A memorial plaque in honour of 19 United States Army Air Force air and ground crew of the 95th Bomb Group who lost their lives 70 years ago at Alconbury Airfield was dedicated today (Monday 27 May).
The event commemorated the day when, 70 years before, at around 8.30 in the evening, USAAF ground personnel were arming B-17 Flying Fortress bombers and, inexplicably, a 500 pound bomb detonated. The explosion set off several other bombs and, in an instant, 19 men were killed and 21 injured. Four B-17 bombers on the ground were completely destroyed and eleven others damaged.
The memorial was bought about through a collaboration between the owners and developers of the site – Urban&Civic – and the Airfield Research Group, who are working with them to capture the historic use of the former airfield during the Second World War and Cold War.
Rebecca Britton, from Urban&Civic said:
“When we were working through the history of the airfield, we came across a small reference to this incident, which we think is the biggest single loss of life on the airfield throughout its history. We discussed it with the Airfield Research Group who have done an amazing job in carrying out additional research which enabled us to pull together pictures, eye-witness accounts, and crucially the names of the men killed. From there, it just felt the right thing to have a memorial to mark the incident.”
Paul Francis of the Airfield Research Group said:
“It is not always easy to find out more information about events that happened 70 years ago, but through perseverance the team were able to account for all the 19 crew killed in the incident and this is really the only place where their sacrifice is marked. It is particularly poignant in that the role and sacrifice of groundcrew is often overlooked, yet many were away from home for longer than pilots and aircrew and faced dangers from the explosives they worked with as well as from direct bombing raids.”
Colonel Brian Kelly, Commander 501st Combat Support Wing of the US Air Force attended the event, along with a USAF Guard of Honor. He added:
“What struck me most about this incident was that the 95th Bombardment Group had only been on base for just a few days, and it must have been devastating for all of those involved, and for families back in the States. As we also mark 70 years of the USAF coming to Europe to join the war effort, it was very moving to be a part of acknowledging this loss, and knowing that our British allies will carry on remembering the sacrifices both countries made in the name of freedom.”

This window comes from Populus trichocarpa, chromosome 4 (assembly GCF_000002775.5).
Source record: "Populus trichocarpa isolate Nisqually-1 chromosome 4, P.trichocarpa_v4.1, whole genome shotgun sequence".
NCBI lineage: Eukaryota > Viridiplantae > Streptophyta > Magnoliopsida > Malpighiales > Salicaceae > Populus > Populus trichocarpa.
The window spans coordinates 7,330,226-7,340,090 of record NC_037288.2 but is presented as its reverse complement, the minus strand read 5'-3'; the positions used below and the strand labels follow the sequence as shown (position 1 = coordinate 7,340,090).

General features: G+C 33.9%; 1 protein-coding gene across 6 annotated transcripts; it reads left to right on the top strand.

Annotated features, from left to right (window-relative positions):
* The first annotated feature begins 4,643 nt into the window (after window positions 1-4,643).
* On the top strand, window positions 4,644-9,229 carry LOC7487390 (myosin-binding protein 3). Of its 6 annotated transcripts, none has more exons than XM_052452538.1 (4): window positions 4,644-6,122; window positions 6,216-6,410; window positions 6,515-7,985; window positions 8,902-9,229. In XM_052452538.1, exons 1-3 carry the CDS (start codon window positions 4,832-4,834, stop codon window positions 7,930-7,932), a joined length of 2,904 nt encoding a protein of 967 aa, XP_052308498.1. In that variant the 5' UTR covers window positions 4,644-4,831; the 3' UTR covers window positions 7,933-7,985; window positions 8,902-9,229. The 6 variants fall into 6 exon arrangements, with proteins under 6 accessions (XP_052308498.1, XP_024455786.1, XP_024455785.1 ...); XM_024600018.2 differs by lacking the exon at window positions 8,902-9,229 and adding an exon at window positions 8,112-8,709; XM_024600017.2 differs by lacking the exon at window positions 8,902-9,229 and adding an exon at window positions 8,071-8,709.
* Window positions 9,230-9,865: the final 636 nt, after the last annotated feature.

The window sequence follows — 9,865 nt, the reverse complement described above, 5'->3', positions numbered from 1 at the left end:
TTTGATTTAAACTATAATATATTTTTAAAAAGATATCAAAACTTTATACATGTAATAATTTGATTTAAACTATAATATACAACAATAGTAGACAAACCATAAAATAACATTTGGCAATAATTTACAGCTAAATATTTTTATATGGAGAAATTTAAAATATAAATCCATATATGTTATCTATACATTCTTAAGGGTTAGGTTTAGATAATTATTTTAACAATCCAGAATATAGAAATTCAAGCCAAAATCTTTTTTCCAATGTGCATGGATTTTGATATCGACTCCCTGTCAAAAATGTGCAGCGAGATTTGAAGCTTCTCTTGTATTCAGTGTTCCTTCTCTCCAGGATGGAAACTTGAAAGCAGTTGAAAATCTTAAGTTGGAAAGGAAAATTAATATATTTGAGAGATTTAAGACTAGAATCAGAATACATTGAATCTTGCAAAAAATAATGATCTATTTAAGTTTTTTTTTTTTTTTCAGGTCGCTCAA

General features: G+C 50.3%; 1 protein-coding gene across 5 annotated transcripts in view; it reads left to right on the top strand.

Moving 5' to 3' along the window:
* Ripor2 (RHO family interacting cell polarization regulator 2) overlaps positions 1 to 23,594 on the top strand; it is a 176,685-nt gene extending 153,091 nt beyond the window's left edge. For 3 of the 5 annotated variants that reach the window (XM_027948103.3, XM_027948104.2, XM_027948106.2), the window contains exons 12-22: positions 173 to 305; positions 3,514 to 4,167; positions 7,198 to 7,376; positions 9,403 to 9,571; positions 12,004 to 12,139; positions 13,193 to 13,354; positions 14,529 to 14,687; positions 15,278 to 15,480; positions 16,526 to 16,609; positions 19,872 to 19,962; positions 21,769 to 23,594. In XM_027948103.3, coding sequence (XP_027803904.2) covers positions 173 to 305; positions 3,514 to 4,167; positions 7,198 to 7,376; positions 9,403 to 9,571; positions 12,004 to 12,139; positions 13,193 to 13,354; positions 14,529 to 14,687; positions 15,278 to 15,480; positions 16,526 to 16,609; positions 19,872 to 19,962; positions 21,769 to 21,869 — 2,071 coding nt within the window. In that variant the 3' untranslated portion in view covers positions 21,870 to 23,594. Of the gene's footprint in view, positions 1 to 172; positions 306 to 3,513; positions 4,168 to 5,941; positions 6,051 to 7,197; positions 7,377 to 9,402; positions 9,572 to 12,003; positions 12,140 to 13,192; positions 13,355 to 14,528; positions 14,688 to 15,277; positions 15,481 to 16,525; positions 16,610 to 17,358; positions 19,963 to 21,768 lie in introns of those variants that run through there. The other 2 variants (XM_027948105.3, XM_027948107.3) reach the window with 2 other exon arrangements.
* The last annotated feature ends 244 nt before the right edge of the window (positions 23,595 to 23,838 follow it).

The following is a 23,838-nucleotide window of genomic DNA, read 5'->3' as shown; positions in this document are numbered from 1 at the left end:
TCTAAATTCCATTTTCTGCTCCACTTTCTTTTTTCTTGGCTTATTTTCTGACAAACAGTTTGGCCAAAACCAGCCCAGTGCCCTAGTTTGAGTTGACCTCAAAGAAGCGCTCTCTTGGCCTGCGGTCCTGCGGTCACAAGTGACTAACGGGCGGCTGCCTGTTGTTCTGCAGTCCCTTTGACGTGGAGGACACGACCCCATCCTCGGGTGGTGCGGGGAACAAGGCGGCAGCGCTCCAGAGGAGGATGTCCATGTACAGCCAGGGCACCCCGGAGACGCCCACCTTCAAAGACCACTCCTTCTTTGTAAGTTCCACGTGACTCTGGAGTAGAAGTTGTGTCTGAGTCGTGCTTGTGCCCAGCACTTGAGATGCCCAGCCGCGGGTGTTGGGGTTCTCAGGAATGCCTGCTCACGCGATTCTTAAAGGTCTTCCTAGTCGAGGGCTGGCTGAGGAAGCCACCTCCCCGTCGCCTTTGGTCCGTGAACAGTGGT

Eyewitnesses from the time reported seeing an engine from the exploding bomber fly through the air, punch through another B-17 and finally come to rest wedged beneath a third parked over 600 feet away. Off-duty airmen from the unit enjoying an outing to the cinema in Huntingdon heard and felt the explosion, rushed out of the cinema to find a truck and drove at speed back to the base to help their comrades.
Paul Bellamy of the Airfield Research Group said:
"Not only have we been able to create a lasting memorial to those who lost their lives in this tragic accident, but more importantly we have been able to rediscover the identities of all of them, as many of their names had been lost over the intervening years. The next step will be to track down the original investigation report, which appears to have been unable to fully explain the cause, although the various rumours from the time were still being passed on by USAF ground crews at Alconbury well into the 1990s".
James Mutton of the 95th Bomb Group Heritage Association said:
"As Chairman of the 95th Bomb Group Heritage Association based at Horham, Suffolk, and as a Board Director of the 95th Bomb Group Memorials Foundation in the United States, on behalf of both organisations I wish to express our sincere gratitude to Rebecca Britton of Urban&Civic, Paul Bellamy, Paul Francis and Richard Flagg of the Airfield Research Group for their efforts in the dedication of this magnificent memorial dedicated with full military honours to the 19 young men who lost their lives at Alconbury 70 years ago. After this explosion the 95th were redeployed to Suffolk , flying missions from Framlingham prior to their permanent base at Horham in June 15th 1943. The Heritage Association in the UK, in conjunction with the Memorial Foundation in the US, both volunteer organisations, work side by side to honour the 617 Fallen Brothers of 95th with a dedicated museum at the Red Feather Club, a totally restored NCO club on the former base at Horham."
RAF Alconbury played a central part in military operations across Europe in WW2 and for many years after during the period of the Cold War. It was an operational airbase from 1938 through to the mid 1990s, with the last flight taking off in February 1995. The owners of the site, Urban&Civic, are now using the collective expertise of the Airfield Research Group to develop a full archive of the airfield which will ensure that this history is both recorded and promoted. Whilst the former airfield will be transformed into the Alconbury Enterprise Campus and the new communities of Alconbury Weald its heritage will be woven into the fabric of the place for future generations via a dedicated heritage area around the listed buildings, public archive and integration of historic features.
The dedication ceremony was also attended by Revd Andrew Milton, representatives of the 95th Bombardment Group, 303rd Bombardment Group, 401st Bombardment Group, 482nd Bombardment Group, 1st Air Division Headquarters Historical Society, 8th Air Force Historical Society and by representatives of the local Stukeleys’ Parish Council and heritage group.